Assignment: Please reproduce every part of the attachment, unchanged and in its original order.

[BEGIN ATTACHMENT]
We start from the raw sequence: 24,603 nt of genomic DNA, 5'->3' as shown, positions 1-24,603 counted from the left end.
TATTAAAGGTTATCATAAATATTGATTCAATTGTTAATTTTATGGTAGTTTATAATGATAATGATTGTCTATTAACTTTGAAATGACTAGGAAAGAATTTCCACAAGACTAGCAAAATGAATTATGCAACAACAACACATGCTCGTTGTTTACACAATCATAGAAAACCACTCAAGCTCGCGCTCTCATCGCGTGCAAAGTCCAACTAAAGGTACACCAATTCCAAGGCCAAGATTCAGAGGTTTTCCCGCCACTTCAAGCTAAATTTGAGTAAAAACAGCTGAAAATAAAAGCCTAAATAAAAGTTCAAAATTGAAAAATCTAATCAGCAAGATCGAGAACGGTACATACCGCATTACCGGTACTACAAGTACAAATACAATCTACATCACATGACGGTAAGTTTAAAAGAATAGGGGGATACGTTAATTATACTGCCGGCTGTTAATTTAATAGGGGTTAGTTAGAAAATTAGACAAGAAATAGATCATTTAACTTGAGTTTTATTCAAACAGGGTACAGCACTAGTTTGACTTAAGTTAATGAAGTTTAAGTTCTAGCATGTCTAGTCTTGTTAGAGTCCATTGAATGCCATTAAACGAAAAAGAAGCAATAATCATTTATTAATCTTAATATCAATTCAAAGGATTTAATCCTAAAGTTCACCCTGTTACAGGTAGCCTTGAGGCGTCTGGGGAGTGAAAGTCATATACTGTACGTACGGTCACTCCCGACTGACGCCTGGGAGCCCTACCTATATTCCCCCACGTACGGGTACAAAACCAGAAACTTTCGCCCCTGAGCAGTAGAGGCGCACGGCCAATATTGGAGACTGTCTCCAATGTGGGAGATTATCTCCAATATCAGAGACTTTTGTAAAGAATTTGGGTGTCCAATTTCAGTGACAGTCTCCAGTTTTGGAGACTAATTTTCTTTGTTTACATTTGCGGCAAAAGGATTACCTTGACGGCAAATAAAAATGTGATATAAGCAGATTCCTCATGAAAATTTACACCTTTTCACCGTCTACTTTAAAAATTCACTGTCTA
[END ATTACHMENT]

We start from the raw sequence: 24,603 nt of genomic DNA, 5'->3' as shown, positions 1-24,603 counted from the left end.
TATTAAAGGTTATCATAAATATTGATTCAATTGTTAATTTTATGGTAGTTTATAATGATAATGATTGTCTATTAACTTTGAAATGACTAGGAAAGAATTTCCACAAGACTAGCAAAATGAATTATGCAACAACAACACATGCTCGTTGTTTACACAATCATAGAAAACCACTCAAGCTCGCGCTCTCATCGCGTGCAAAGTCCAACTAAAGGTACACCAATTCCAAGGCCAAGATTCAGAGGTTTTCCCGCCACTTCAAGCTAAATTTGAGTAAAAACAGCTGAAAATAAAAGCCTAAATAAAAGTTCAAAATTGAAAAATCTAATCAGCAAGATCGAGAACGGTACATACCGCATTACCGGTACTACAAGTACAAATACAATCTACATCACATGACGGTAAGTTTAAAAGAATAGGGGGATACGTTAATTATACTGCCGGCTGTTAATTTAATAGGGGTTAGTTAGAAAATTAGACAAGAAATAGATCATTTAACTTGAGTTTTATTCAAACAGGGTACAGCACTAGTTTGACTTAAGTTAATGAAGTTTAAGTTCTAGCATGTCTAGTCTTGTTAGAGTCCATTGAATGCCATTAAACGAAAAAGAAGCAATAATCATTTATTAATCTTAATATCAATTCAAAGGATTTAATCCTAAAGTTCACCCTGTTACAGGTAGCCTTGAGGCGTCTGGGGAGTGAAAGTCATATACTGTACGTACGGTCACTCCCGACTGACGCCTGGGAGCCCTACCTATATTCCCCCACGTACGGGTACAAAACCAGAAACTTTCGCCCCTGAGCAGTAGAGGCGCACGGCCAATATTGGAGACTGTCTCCAATGTGGGAGATTATCTCCAATATCAGAGACTTTTGTAAAGAATTTGGGTGTCCAATTTCAGTGACAGTCTCCAGTTTTGGAGACTAATTTTCTTTGTTTACATTTGCGGCAAAAGGATTACCTTGACGGCAAATAAAAATGTGATATAAGCAGATTCCTCATGAAAATTTACACCTTTTCACCGTCTACTTTAAAAATTCACTGTCTA